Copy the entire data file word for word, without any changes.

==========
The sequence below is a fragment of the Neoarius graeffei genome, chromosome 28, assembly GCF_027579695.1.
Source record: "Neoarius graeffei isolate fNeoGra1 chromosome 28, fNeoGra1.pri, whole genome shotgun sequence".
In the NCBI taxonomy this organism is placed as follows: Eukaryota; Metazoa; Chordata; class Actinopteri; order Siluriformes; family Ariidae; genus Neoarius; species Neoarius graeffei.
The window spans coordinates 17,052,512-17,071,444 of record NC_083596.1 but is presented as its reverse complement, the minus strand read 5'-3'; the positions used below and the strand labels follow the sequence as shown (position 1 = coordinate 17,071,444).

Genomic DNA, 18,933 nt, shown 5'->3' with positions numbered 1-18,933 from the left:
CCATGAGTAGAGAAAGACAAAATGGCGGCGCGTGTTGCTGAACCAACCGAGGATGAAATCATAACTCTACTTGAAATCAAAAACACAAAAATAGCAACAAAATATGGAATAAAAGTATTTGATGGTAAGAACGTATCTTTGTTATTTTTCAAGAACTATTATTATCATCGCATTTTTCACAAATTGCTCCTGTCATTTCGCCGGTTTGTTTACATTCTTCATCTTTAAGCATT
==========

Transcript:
The sequence below is a fragment of the Neoarius graeffei genome, chromosome 28, assembly GCF_027579695.1.
Source record: "Neoarius graeffei isolate fNeoGra1 chromosome 28, fNeoGra1.pri, whole genome shotgun sequence".
In the NCBI taxonomy this organism is placed as follows: Eukaryota; Metazoa; Chordata; class Actinopteri; order Siluriformes; family Ariidae; genus Neoarius; species Neoarius graeffei.
The window spans coordinates 17,052,512-17,071,444 of record NC_083596.1 but is presented as its reverse complement, the minus strand read 5'-3'; the positions used below and the strand labels follow the sequence as shown (position 1 = coordinate 17,071,444).

Genomic DNA, 18,933 nt, shown 5'->3' with positions numbered 1-18,933 from the left:
CCATGAGTAGAGAAAGACAAAATGGCGGCGCGTGTTGCTGAACCAACCGAGGATGAAATCATAACTCTACTTGAAATCAAAAACACAAAAATAGCAACAAAATATGGAATAAAAGTATTTGATGGTAAGAACGTATCTTTGTTATTTTTCAAGAACTATTATTATCATCGCATTTTTCACAAATTGCTCCTGTCATTTCGCCGGTTTGTTTACATTCTTCATCTTTAAGCATT